Purple Peru Stew

Purple potatoes? Yup. Popular in Peru. This beef stew serves 4 plus leftovers. Brown 3 lbs. chuck stew meat in a little olive oil in a large stock pot. Brown in stages and remove meat to a bowl. Saute one chopped onion and one sliced leek in the pot until brown, deglaze with 1/2 cup red wine vinegar. Add the beef back in. Stir in 1 tsp. cumin, 1 tsp. coriander, 1/2 tsp. cinnamon, 1/2 tsp. cayenne, 1 tsp. garlic powder, ground black pepper, salt to taste. Add 2 small thinly sliced aji amarillo or other hot peppers. Check for heat, adjust accordingly. Simmer for 1 hour.

While meat is simmering, par-boil 6 peeled purple potatoes. Cool. Cut into 1″ chunks. Add potatoes, 3 sliced carrots, 1 sliced parsnip, another sliced leek. Add a little chicken or vegetable broth if getting dry. Stir and simmer another hour. Warm up for dinner later, or cool and refrigerate. Better the next day. In summer, add fresh corn kernels.

I totally made this recipe up, so don’t blame anybody from Peru.


Mad Monkfish

Our fishmonger brought in beautiful fresh monkfish loins. It’s a dense, meaty tough challenge. A moist braise is the key. Most fish gets dry with more roasting. Quite the opposite with this angler.

For 2. Cut a 1 lb. filet cross-wise into 2″ medaillons. Sprinkle with ground black pepper, garlic powder. In a heavy skillet, sear them on all sides in olive oil on medium high heat. Add 1 finely minced shallot, and 1/4 cup  butter, deglaze with 1/2 cup dry white wine or broth. Reduce to simmer. Add juice of 1 lemon, 1 cup Cento coarsely chopped tomatoes (drained), a little dried basil and pepperoncini flakes to taste, 3 tbs. capers and/or chopped black olives. Cover, continue to simmer for 15 minutes.

Serve with crostini or pasta. Rasputin would be proud.


Dinner for 2. Preheat oven to 400. Slice 2 large zucchinis lengthwise. Place them in a pan skin-side down. Drizzle olive oil over them, sprinkle with ground black pepper and garlic powder. Roast for 15-20 minutes until soft inside. Shred leftover roast chicken on top of the zucchini halves, top with shredded cheddar or jack cheese and pop under the broiler for a couple minutes until the cheese is melted. Serve with sliced jalapeños and salsa. Yum.

Could use leftover flank steak instead of the chicken. Veggies can just skip the meat, sub sautéed beans, of course.

Chicken Bones

In my quest for new recipes, I’m testing all the time. Boneless, skinless chicken breasts are tough. Literally. It’s near impossible to cook them through while keeping the texture moist. When I substituted boneless skinless breasts for skin-on, bone-in recently, it didn’t work. Result was dry stringy chicken.

If you have a recipe that keeps the boneless, skinless breasts moist, let us know. Burmese Chicken on Meat Street page works pretty well, but it’s a slower braise. Bone-in is better, if you can put up with picking them out.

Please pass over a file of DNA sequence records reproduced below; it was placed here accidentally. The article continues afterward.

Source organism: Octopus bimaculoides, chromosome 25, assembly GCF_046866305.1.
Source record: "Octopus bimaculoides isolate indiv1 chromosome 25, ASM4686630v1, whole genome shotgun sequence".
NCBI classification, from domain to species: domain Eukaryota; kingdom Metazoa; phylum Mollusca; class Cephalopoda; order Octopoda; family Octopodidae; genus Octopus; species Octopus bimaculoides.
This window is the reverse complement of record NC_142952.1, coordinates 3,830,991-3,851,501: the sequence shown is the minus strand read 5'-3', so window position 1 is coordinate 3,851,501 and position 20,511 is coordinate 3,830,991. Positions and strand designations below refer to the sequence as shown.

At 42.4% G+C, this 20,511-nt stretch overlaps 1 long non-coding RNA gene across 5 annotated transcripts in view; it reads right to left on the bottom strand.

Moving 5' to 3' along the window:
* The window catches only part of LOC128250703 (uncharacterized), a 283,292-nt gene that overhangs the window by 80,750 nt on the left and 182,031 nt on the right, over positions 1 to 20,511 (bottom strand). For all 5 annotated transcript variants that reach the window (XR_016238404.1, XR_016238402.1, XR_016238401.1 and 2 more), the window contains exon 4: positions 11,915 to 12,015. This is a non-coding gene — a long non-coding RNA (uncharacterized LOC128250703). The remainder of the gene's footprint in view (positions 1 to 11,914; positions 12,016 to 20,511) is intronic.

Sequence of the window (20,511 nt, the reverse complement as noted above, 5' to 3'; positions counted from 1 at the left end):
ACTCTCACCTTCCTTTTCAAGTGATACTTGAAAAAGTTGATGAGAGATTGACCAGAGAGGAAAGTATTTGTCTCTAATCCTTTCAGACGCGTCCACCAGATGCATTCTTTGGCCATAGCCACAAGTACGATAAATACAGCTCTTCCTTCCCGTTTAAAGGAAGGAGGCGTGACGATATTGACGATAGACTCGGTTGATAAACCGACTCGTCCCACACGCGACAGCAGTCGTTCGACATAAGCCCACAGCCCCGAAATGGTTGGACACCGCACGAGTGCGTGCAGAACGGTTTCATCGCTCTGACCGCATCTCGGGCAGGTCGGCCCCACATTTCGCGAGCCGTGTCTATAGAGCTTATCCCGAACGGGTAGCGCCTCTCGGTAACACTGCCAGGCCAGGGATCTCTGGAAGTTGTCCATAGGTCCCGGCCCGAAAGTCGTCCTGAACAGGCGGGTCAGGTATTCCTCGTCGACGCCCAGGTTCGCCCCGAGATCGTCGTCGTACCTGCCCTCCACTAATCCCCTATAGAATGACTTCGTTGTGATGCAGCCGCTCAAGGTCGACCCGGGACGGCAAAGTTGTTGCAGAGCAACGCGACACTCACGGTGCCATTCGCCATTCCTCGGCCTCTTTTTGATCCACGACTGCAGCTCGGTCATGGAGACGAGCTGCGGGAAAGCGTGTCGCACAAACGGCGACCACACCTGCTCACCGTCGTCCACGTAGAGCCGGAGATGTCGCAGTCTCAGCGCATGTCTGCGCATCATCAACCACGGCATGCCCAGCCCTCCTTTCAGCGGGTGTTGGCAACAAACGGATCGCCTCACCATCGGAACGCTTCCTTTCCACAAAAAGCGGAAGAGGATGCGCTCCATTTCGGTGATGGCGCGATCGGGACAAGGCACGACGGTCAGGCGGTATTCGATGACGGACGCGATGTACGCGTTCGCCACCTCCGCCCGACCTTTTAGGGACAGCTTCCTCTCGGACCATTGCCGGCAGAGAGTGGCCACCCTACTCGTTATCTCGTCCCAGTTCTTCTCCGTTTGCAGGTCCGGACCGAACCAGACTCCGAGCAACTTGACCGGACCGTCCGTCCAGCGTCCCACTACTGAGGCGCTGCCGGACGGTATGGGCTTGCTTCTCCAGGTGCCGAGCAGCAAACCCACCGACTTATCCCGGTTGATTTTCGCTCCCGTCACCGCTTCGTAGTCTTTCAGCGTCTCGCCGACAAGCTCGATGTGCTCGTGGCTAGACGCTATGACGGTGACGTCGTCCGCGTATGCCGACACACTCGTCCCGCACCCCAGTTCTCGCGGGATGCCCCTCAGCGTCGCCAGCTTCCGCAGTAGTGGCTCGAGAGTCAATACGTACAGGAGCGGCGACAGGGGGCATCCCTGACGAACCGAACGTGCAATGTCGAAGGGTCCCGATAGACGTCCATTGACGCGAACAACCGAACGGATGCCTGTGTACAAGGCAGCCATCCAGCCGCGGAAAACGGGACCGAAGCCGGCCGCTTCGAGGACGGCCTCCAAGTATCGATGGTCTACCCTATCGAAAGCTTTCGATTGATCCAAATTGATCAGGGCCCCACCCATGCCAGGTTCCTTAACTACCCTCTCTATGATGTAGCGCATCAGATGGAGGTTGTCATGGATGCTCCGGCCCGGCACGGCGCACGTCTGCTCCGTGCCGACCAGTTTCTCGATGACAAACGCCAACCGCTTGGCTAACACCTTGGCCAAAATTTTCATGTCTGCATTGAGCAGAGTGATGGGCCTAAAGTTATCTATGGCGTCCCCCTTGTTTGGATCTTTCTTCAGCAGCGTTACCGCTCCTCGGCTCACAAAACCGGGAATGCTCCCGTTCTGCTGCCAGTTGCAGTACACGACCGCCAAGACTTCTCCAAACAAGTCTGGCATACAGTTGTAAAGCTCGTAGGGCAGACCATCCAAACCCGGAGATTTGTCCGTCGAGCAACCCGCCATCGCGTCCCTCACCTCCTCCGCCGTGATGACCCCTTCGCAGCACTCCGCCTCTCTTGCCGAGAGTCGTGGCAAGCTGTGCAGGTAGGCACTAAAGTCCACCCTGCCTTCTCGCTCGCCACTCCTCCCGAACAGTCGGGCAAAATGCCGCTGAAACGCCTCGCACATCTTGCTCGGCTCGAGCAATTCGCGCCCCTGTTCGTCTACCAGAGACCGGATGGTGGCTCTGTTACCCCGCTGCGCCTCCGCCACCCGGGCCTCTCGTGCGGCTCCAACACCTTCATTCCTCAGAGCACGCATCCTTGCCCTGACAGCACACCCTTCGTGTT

And, personally, I love crispy skin.


Dinner for breakfast. Breakfast for dinner. Either way. By Thursday, lots of leftovers. This week a lamb chop, part of a rib-eye steak. Could be chicken or pork. So, making a hash-like side with scrambled eggs.

Chop leftover meat into small pieces. Also chop half a red or yellow onion, a red or any color pepper. If there are other leftovers that make sense, like potatoes, mushrooms, chop up, too. In a skillet, sauté them all in a little olive oil and sprinkle with black pepper, a dash of thyme. Set the hash-ish in a bowl and put on warm in the oven. Use the same skillet to fry up scrambled eggs with dried chives and leftover swiss or cheddar shredded on top. Serve eggs and hash-ish topped with a dollop of leftover salsa.

What’s in Your Cupboard?

Check out ‘Carol’s Cupboard’ page for what I have in my pantry. Sauces, spices, basic everyday ingredients. Must-haves for me. What’s in your cupboard?

We are lucky to have great neighborhood markets, so shop often for fish, meat, produce. Atkins Farm market in South Amherst has great butchers, produce, specialty foods, deli. North Shore fish and seafood store in Northampton brings in fresh catches from the coastal wharves twice weekly. Frigo’s Italian market in Springfield has veal, formaggi, prepared classics.

Local farm stands and farmers’ markets are seasonal staples. Hadley “grass” asparagus, red leaf, Boston lettuces, corn, tomatoes, peppers, onions, potatoes are all native to our fertile Connecticut River Valley.

6 Minute Scampi

Always perfect from the late great Pierre Franey. I make 6-8 shrimp per person. The following assumes 16, so adjust amounts accordingly:

Jumbo fresh shrimp, larger the better, peeled, cleaned and deveined. Pat dry. In a medium bowl, toss shrimp with 1/2 cup olive oil, 2 tbs. minced garlic, 1/4 tsp. crushed red pepper flakes, 1/2 tsp. dried crushed oregano. I rub dried herbs between my palms for extra flavor. You can add 3 tbs. coarsely ground croutons, or breadcrumbs. I don’t, but hey it’s what you like. Refrigerate covered until ready to cook or, pop them under the broiler right away.

Method is key. Preheat broiler to high, rack on top level. Place coated shrimp on non-stick cookie sheet, not touching. Spoon any leftover olive oil mixture on top of each. Squeeze juice of one fresh lemon over the shrimp. Broil for 6 minutes. That’s it. Don’t turn. Perfecto. Fan favorite.

If you don’t like garlic, it’s not Scampi, but it’ll work anyway. Use salt and pepper, chopped chives or parsley instead. Serve with fresh pasta, sun-dried tomatoes, basil. Or, tell me…